Who is Mrs. Black in the novel Fahrenheit 451 by Ray Bradbury?
Mrs. Black is the wife of Black, one of the firefighters Montag worked with.
In the story, we first come across Black during a conversation at the fire station. In response to one of Montag's controversial questions, Black and Stoneman (two firemen) open up their rulebooks to reveal the first five rules of firefighting. We later discover that the rulebooks are a means of facilitating the government's fight against independent thought.
Montag's question is telling, as it demonstrates his rising dissatisfaction with his job. He hints that he much prefers to do what firemen traditionally did, namely, put out fires. From the text, we learn that Montag is often accompanied by Black and Captain Beatty as they work on destroying the homes that harbor secret stashes of books.
Later in the story, Black participates in the burning of Montag's home (after Mildred reports Montag). Montag ends up killing Captain Beatty but merely knocks Black and the other fireman out. Later, Montag makes his way to Black's home. When he gets there, he wonders aloud whether Mrs. Black is inside sleeping. Montag then plants some books in the Black family kitchen. It is intimated that Montag is the one who calls the authorities on the Blacks. He wants the Blacks to be caught unawares about the destruction of their home—just as many others had been.
In the story, Black is the quintessential follower who never questions the actions of his government. He burns houses because it is required of him. By extension, he and Mrs. Black are representative of most of Montag's neighbors. They are content to protect the status quo and are fearful of what the consequences of rebellion will be.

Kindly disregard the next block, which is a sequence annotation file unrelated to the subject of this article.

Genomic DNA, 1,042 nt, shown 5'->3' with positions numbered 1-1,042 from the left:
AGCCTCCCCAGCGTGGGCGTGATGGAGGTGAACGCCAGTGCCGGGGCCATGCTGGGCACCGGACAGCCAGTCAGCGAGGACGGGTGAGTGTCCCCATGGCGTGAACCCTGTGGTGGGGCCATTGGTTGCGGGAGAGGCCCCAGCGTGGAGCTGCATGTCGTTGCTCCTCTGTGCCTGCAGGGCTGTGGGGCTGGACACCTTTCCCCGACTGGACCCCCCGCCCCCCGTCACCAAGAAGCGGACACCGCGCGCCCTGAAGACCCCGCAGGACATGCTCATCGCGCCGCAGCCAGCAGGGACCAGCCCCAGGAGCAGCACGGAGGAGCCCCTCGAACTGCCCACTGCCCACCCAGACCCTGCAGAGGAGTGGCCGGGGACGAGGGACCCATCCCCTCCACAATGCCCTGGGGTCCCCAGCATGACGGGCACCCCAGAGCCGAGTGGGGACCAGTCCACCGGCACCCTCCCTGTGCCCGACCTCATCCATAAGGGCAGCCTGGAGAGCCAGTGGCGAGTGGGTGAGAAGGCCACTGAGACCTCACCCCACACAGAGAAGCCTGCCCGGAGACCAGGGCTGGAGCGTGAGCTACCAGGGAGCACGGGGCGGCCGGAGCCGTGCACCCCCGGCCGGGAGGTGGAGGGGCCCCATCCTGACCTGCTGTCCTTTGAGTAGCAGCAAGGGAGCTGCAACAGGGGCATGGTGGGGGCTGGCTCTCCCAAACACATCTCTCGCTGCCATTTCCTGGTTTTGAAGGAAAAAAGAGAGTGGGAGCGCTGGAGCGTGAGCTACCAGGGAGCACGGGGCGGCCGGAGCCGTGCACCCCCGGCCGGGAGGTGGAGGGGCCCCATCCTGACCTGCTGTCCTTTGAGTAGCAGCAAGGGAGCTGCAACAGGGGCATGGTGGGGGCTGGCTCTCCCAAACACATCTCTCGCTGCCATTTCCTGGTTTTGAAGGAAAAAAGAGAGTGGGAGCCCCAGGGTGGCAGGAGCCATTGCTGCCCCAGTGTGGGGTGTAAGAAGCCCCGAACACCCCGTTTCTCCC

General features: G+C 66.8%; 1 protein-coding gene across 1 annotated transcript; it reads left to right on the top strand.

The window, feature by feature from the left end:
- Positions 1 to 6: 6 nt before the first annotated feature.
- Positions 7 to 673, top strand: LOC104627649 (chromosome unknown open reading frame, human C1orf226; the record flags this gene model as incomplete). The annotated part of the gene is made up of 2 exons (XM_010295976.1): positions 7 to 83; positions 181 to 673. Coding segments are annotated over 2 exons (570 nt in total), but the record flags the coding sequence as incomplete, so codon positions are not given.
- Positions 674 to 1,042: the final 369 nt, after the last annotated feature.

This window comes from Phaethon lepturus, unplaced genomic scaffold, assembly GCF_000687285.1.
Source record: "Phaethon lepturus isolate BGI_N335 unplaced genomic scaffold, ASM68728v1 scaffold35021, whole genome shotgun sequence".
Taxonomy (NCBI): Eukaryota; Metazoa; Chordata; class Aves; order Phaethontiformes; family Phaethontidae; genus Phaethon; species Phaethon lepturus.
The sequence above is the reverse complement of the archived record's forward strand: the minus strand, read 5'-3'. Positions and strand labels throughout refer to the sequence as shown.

She is married to one of the firemen with whom Montag used to work.
In Part Three of the novel, Montag kills Captain Beatty and becomes an enemy of the state. After barely escaping the Hound and crossing a dangerous highway, Montag sneaks up to Black's home. Black is the last name of one of Montag's former coworkers. Montag quietly approaches their house and asks himself if Mrs. Black is home. He wonders if she is asleep and mentions that what he is about to do isn't good. Montag justifies his actions by commenting that Mrs. Black's husband destroyed so many people's lives over the years by setting their homes on fire. Montag then creeps into her home and places several books into her kitchen. Montag then enters a phone booth where he calls the authorities on Black's home. The authorities immediately drive towards Black's home, and Montag is able to escape safely to Faber's home.